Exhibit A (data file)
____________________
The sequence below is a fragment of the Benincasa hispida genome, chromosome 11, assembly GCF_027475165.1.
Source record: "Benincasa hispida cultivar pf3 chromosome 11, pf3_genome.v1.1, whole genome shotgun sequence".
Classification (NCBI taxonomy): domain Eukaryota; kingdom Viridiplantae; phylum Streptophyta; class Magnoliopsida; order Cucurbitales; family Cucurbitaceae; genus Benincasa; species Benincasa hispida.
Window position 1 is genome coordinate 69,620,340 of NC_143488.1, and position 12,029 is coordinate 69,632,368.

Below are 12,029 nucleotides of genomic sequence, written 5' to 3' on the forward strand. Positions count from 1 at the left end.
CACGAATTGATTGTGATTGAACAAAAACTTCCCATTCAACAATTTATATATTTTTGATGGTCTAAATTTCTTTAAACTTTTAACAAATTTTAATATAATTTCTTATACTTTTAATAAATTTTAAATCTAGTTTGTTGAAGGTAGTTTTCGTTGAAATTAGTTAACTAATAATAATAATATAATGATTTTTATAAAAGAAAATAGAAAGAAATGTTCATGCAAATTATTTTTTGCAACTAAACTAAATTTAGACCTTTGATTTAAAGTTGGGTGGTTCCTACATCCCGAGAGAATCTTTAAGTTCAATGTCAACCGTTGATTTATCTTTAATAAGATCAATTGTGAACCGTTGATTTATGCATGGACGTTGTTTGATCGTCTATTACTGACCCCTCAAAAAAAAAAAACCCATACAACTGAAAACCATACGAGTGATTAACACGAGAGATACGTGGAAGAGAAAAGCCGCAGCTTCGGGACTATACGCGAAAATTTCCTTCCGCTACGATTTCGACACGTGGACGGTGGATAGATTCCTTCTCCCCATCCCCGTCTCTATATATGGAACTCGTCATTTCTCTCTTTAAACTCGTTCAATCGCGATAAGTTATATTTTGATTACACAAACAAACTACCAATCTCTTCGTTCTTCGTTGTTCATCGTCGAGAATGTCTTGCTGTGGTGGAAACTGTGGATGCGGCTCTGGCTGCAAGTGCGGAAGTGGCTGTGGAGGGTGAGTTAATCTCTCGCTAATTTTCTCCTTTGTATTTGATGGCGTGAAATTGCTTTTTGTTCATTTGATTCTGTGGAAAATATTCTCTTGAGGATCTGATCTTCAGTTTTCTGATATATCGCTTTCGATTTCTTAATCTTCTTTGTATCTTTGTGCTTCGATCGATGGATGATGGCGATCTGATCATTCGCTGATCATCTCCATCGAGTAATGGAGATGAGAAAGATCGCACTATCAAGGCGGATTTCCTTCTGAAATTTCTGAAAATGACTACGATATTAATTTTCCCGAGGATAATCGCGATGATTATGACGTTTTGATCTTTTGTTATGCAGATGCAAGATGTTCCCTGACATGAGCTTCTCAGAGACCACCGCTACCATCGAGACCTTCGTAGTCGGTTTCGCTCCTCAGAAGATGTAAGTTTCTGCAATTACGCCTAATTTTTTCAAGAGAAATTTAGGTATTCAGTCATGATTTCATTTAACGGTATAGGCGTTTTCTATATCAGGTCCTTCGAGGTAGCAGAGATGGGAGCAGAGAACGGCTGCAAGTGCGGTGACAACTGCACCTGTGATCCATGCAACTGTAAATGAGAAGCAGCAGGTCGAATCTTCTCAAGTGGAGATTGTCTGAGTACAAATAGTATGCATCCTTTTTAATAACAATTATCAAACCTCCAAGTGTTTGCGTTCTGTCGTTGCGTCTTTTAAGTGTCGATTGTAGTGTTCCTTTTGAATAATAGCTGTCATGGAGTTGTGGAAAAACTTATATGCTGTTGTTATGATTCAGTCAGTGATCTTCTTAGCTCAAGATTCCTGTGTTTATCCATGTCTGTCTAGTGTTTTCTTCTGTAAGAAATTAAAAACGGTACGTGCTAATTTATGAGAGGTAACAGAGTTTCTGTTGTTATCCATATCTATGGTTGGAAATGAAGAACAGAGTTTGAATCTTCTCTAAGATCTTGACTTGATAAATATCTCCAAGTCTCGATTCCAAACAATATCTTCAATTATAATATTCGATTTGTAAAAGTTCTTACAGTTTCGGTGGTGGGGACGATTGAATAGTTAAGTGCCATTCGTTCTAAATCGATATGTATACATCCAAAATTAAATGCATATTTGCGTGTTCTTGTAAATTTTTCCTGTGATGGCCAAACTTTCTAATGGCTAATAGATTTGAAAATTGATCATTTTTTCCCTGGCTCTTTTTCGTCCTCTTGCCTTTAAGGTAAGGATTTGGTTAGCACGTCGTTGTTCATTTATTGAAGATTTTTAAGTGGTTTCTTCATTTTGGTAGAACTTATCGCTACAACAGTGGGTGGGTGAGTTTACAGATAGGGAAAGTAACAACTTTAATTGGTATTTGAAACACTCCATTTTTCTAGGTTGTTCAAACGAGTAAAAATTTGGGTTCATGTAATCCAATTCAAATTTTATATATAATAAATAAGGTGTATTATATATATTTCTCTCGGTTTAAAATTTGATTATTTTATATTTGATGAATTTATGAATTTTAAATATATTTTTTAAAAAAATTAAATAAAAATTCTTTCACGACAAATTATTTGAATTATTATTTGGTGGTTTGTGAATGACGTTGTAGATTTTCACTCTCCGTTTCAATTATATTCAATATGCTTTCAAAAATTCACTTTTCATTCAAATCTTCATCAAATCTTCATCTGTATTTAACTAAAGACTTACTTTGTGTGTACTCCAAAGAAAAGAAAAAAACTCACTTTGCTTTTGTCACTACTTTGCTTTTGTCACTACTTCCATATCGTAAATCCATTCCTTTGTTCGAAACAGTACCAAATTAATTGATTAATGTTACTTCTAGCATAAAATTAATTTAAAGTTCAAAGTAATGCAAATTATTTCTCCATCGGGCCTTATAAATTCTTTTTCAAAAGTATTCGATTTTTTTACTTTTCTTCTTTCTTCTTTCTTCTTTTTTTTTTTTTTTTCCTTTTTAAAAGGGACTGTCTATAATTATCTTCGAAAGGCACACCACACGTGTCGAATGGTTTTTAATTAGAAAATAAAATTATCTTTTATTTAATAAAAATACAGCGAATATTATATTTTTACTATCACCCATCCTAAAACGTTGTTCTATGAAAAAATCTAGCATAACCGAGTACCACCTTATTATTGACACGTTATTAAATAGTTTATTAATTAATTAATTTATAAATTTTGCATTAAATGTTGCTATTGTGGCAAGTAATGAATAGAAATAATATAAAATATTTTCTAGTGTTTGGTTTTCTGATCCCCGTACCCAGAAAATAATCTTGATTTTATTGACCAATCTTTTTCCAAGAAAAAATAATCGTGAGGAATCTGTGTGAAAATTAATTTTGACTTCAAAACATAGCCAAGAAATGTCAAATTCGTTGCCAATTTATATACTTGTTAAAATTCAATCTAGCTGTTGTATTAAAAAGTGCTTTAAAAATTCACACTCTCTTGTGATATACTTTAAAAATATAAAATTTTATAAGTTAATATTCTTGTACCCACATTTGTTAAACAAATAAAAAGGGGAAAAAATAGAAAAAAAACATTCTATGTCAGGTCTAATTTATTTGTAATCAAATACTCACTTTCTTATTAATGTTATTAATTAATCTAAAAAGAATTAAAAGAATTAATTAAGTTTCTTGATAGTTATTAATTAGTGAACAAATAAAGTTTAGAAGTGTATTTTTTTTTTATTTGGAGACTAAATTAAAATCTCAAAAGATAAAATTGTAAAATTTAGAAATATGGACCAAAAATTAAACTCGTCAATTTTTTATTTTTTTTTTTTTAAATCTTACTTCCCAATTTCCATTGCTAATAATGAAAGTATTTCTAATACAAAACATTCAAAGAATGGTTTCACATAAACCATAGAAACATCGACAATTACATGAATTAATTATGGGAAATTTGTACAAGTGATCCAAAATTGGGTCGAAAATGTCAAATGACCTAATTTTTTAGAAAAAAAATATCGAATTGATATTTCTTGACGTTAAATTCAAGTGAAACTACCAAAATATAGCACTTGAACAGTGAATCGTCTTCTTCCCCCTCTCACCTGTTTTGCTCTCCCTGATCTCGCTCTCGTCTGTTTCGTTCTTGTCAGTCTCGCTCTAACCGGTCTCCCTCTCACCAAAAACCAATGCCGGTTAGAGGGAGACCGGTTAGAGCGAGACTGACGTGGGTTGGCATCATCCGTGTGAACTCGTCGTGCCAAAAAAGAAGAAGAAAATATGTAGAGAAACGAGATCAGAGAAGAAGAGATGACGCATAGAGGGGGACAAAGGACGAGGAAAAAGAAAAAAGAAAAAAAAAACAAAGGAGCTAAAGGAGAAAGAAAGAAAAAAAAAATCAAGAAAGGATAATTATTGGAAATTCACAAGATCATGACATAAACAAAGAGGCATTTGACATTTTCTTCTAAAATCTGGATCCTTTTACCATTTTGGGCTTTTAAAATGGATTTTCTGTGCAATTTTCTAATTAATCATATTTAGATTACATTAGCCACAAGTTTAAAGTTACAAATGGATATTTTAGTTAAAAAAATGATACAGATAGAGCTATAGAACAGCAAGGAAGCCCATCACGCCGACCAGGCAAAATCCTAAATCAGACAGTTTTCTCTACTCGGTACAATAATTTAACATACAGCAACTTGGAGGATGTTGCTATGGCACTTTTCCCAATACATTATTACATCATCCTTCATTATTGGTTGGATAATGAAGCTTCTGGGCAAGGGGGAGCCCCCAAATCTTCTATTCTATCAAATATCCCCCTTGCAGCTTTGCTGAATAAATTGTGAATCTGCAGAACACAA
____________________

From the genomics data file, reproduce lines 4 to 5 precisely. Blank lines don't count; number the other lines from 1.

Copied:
Window position 1 is genome coordinate 69,620,340 of NC_143488.1, and position 12,029 is coordinate 69,632,368.

Below are 12,029 nucleotides of genomic sequence, written 5' to 3' on the forward strand. Positions count from 1 at the left end.